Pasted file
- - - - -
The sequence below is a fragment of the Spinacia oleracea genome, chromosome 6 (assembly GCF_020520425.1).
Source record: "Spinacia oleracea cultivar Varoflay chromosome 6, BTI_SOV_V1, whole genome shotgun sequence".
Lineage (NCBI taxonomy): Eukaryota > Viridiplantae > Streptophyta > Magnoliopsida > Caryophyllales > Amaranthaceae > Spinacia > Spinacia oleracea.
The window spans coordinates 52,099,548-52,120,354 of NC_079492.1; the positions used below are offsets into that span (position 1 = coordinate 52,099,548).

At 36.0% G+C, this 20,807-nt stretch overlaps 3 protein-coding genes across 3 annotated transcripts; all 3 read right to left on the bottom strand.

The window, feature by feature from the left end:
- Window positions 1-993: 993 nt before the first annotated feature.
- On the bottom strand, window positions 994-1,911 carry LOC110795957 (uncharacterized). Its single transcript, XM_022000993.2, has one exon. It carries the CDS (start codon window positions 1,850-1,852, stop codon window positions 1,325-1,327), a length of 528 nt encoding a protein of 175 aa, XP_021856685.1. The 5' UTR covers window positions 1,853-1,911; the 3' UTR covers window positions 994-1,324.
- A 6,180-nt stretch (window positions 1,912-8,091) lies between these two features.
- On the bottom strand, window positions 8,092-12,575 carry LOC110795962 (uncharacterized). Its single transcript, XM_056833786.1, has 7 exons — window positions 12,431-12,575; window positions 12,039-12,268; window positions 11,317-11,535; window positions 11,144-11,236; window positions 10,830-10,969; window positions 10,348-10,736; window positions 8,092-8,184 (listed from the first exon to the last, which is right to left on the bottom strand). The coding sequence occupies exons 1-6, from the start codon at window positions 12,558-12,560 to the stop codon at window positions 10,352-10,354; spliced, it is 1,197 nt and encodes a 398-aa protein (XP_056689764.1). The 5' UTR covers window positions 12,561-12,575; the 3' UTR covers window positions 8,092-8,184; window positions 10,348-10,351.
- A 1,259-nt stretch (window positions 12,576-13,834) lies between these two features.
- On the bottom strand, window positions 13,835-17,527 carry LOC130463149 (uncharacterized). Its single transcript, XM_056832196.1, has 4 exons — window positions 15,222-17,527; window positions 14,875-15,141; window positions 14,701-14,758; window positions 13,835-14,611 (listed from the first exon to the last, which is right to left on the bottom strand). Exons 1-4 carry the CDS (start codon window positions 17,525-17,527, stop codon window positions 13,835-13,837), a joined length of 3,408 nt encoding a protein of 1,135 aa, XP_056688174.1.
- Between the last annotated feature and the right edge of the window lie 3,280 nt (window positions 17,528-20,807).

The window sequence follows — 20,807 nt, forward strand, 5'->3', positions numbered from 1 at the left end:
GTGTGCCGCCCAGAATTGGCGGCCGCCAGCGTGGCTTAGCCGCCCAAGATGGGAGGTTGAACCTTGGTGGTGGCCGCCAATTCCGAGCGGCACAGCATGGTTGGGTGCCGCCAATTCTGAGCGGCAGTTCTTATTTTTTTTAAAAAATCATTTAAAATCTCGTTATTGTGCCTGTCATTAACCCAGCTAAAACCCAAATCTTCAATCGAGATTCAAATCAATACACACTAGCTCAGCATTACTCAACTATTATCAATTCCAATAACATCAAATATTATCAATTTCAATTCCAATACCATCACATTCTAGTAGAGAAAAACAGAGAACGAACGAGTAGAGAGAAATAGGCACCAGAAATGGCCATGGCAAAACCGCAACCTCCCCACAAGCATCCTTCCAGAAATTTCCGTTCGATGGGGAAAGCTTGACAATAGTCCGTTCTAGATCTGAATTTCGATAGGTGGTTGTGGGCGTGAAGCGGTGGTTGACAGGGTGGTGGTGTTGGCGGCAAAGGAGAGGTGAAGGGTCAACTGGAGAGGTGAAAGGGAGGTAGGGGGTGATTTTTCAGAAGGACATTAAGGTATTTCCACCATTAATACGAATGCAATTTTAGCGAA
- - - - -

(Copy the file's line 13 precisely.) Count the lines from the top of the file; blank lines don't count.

- Between the last annotated feature and the right edge of the window lie 3,280 nt (window positions 17,528-20,807).